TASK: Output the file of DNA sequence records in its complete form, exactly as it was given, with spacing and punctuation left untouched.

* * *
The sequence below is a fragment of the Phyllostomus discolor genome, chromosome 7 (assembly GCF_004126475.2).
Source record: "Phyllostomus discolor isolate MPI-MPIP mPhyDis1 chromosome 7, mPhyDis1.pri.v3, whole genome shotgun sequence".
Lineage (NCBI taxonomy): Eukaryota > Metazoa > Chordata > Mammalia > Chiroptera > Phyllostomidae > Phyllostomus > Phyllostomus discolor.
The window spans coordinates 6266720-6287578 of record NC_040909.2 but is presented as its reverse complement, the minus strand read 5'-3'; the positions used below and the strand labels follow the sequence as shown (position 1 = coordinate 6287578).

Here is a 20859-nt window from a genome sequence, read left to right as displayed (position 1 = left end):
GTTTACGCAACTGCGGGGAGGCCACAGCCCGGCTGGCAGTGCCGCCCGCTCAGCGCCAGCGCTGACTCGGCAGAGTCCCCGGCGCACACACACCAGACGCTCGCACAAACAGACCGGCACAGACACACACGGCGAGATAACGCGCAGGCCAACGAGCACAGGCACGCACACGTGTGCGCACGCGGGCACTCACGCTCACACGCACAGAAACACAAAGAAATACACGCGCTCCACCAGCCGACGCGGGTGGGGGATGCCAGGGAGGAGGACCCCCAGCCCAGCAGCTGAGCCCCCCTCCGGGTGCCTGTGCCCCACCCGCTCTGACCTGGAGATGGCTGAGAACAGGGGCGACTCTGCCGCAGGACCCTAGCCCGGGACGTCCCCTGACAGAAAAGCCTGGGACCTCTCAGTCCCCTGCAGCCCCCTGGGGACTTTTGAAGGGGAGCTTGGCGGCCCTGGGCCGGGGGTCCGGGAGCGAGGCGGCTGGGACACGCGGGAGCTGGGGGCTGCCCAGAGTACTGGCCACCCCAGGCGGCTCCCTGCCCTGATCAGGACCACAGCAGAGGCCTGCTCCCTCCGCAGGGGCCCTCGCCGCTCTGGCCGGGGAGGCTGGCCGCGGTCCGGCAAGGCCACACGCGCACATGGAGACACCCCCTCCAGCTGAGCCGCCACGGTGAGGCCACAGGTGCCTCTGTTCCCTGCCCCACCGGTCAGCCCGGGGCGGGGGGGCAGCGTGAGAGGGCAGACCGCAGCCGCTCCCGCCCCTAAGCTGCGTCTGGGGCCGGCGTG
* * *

The sequence below is a fragment of the Phyllostomus discolor genome, chromosome 7 (assembly GCF_004126475.2).
Source record: "Phyllostomus discolor isolate MPI-MPIP mPhyDis1 chromosome 7, mPhyDis1.pri.v3, whole genome shotgun sequence".
Lineage (NCBI taxonomy): Eukaryota > Metazoa > Chordata > Mammalia > Chiroptera > Phyllostomidae > Phyllostomus > Phyllostomus discolor.
The window spans coordinates 6266720-6287578 of record NC_040909.2 but is presented as its reverse complement, the minus strand read 5'-3'; the positions used below and the strand labels follow the sequence as shown (position 1 = coordinate 6287578).

Here is a 20859-nt window from a genome sequence, read left to right as displayed (position 1 = left end):
GTTTACGCAACTGCGGGGAGGCCACAGCCCGGCTGGCAGTGCCGCCCGCTCAGCGCCAGCGCTGACTCGGCAGAGTCCCCGGCGCACACACACCAGACGCTCGCACAAACAGACCGGCACAGACACACACGGCGAGATAACGCGCAGGCCAACGAGCACAGGCACGCACACGTGTGCGCACGCGGGCACTCACGCTCACACGCACAGAAACACAAAGAAATACACGCGCTCCACCAGCCGACGCGGGTGGGGGATGCCAGGGAGGAGGACCCCCAGCCCAGCAGCTGAGCCCCCCTCCGGGTGCCTGTGCCCCACCCGCTCTGACCTGGAGATGGCTGAGAACAGGGGCGACTCTGCCGCAGGACCCTAGCCCGGGACGTCCCCTGACAGAAAAGCCTGGGACCTCTCAGTCCCCTGCAGCCCCCTGGGGACTTTTGAAGGGGAGCTTGGCGGCCCTGGGCCGGGGGTCCGGGAGCGAGGCGGCTGGGACACGCGGGAGCTGGGGGCTGCCCAGAGTACTGGCCACCCCAGGCGGCTCCCTGCCCTGATCAGGACCACAGCAGAGGCCTGCTCCCTCCGCAGGGGCCCTCGCCGCTCTGGCCGGGGAGGCTGGCCGCGGTCCGGCAAGGCCACACGCGCACATGGAGACACCCCCTCCAGCTGAGCCGCCACGGTGAGGCCACAGGTGCCTCTGTTCCCTGCCCCACCGGTCAGCCCGGGGCGGGGGGGCAGCGTGAGAGGGCAGACCGCAGCCGCTCCCGCCCCTAAGCTGCGTCTGGGGCCGGCGTG